This morning arrived
with a painful slowness, the sloth
of irregular dreams refusing to concede
to the light struggling to creep around
the blinds that hide the oversize windows.
It had been that sort of night,
sleep arriving and departing with
a frustrating lack of constancy, my body
uncertain of its proper placement ,
the mattress offering no easy solutions.
Conceding the failure of the night
to provide shelter to an overactive mind,
I roll to my side, note the response
of sinew and muscles forced
into unaccustomed forms, and reach
out an arm which snakes across
your waist, as I press in more tightly,
squeezing out the last vestiges
of remorse, and I pull you close as you
reach back and stroke my thigh,
and we give ourselves over to a new day.
You were born 128 years ago,
not a long time in the history of the planet
and a blink in the life of the universe
but two good lifetimes on the day
you came into the world, not knowing
what would become your place in it.
We celebrate you today, as we celebrated you
during your life, a rare feat for it
is usually one or the other, either
reason enough to have lived.
I still recall the great windows,
the larger-than-life paintings
that brought Moses into my age,
and I imagine you recalling the stories
you learned at the feet of your grandfather,
so I practice what I will tell my grandchildren
of the immense passion of the small museum
tucked away on a hill overlooking Nice.
tIn the Buddha Hall
autumn daylight filters through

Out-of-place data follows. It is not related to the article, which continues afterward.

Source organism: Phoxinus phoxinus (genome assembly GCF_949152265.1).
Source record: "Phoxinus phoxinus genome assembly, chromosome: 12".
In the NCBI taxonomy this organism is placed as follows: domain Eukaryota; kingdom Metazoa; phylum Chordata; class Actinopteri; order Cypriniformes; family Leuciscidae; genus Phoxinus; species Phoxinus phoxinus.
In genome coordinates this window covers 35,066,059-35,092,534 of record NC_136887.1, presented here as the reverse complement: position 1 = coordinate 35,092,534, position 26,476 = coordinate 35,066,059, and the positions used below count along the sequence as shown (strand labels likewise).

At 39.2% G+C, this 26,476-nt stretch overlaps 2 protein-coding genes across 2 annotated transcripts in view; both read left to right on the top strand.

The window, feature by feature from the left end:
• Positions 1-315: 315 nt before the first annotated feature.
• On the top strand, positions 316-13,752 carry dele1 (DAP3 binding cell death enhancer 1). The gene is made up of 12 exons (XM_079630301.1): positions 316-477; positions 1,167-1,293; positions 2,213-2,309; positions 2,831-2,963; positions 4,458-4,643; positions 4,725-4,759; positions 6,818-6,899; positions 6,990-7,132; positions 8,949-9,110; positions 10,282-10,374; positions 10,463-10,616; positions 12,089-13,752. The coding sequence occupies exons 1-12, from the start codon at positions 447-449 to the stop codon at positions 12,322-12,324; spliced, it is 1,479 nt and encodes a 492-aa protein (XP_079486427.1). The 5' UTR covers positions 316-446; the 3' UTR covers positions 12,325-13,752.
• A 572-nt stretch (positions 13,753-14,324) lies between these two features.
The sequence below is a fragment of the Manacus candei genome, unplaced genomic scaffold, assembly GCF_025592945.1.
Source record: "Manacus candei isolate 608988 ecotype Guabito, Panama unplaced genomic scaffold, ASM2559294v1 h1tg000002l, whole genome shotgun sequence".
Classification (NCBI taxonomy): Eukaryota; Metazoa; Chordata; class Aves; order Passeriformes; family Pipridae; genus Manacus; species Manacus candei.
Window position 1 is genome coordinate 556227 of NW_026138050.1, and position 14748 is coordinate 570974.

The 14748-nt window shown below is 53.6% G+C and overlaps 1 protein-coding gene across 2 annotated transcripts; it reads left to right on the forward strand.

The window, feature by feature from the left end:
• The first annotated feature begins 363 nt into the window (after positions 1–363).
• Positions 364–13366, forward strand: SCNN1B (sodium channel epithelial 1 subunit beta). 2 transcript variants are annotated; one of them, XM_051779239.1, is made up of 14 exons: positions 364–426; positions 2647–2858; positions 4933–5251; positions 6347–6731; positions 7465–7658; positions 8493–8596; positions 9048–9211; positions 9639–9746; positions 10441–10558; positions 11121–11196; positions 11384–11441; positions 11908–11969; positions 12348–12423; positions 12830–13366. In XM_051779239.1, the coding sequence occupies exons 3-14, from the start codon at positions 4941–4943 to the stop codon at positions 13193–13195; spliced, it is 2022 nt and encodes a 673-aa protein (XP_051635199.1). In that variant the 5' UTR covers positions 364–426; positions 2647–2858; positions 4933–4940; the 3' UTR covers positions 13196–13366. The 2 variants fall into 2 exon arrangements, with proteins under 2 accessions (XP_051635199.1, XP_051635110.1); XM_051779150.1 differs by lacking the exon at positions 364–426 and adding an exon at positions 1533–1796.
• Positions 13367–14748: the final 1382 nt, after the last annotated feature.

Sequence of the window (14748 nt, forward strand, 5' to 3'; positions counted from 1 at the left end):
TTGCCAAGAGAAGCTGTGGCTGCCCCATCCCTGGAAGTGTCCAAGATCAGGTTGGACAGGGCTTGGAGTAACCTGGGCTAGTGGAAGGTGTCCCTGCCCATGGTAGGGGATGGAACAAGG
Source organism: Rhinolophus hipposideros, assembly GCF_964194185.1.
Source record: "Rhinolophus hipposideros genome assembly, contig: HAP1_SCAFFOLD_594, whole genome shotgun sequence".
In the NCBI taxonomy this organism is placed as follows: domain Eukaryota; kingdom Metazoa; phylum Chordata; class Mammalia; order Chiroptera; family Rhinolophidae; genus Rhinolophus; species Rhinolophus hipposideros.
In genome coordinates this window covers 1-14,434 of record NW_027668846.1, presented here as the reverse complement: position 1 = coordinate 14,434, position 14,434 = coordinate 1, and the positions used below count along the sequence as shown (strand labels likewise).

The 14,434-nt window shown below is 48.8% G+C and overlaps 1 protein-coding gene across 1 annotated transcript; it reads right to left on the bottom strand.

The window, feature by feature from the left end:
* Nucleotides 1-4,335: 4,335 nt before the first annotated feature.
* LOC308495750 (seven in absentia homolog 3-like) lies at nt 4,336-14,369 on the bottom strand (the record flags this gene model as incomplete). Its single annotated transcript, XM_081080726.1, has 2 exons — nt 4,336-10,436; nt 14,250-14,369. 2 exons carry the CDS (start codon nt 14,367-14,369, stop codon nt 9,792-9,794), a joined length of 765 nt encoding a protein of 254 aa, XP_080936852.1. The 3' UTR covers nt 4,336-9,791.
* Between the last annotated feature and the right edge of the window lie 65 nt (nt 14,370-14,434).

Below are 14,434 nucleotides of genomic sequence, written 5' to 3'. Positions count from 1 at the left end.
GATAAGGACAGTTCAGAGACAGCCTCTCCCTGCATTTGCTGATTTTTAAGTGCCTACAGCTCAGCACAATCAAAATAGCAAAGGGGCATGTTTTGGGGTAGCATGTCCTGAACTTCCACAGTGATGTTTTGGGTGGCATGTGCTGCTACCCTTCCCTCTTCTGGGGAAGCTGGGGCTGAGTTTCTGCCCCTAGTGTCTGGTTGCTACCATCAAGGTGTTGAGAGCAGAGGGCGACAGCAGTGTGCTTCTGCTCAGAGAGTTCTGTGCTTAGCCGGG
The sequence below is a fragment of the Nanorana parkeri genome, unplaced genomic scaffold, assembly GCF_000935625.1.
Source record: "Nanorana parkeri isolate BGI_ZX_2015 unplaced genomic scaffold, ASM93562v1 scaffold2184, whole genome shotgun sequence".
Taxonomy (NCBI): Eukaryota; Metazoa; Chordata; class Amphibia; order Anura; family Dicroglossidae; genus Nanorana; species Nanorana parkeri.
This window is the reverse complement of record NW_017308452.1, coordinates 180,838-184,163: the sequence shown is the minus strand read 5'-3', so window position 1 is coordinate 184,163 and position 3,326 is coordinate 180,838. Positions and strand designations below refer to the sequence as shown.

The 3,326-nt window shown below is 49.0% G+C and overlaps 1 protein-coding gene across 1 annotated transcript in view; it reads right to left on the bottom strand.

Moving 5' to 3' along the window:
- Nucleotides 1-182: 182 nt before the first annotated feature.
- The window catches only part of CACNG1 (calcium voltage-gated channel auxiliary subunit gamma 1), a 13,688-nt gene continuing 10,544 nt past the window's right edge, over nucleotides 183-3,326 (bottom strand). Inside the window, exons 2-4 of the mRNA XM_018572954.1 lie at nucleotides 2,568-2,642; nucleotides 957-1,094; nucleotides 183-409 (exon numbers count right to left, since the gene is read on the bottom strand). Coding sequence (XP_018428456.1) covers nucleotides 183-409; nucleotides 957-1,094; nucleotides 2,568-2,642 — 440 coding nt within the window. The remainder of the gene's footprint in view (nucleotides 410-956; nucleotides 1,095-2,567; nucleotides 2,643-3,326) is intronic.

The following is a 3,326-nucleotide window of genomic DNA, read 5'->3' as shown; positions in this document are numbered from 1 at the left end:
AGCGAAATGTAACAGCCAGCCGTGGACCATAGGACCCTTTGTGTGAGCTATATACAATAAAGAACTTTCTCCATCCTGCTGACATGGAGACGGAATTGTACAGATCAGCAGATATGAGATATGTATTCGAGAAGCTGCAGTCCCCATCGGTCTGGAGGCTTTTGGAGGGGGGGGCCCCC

the half closed windows.
In the garden, Kannon stoops
to pick up a fallen leaf.
You set a record today,
five blue screens,
and finally there was
no rebooting, and even the tech
at her desk in Bangalore
could not figure out
the error message
and politely gave up
promising your replacement
won’t have these problems.
There’s a whole new set
of crashes and lockups
waiting in the box
down at Staples,
she didn’t bother to mention.
droplets torn from cloud bed
cling to edges of windows
wanting to grasp,
torn free by wind
they are pulled
over Osaka pillars of light
rise up through holes
in the cloudbank, it is gray
rain puddling on tarmac
built into the bay.
container ships draw
fading wake lines
on a blue gray canvass,
a solitary sailboat
at the seawall
as rain dances on deck.
in the next stall
an in-transit army sergeant
then washes his face
and military demeanor.
doze in neat rows
staring at planes
He says doors
are to enable us
to come within,
to be safe from all
that is outside,
to make this space
She says windows
are to allow us
to merge with the sky,
taste the river,
and sing songs
taught us by the moon.
The doors and windows
know well they
do not divide
here and there,
the last moment
and the next –
they are illusions
the margins of reality
and will disappear
with a fleeting thought.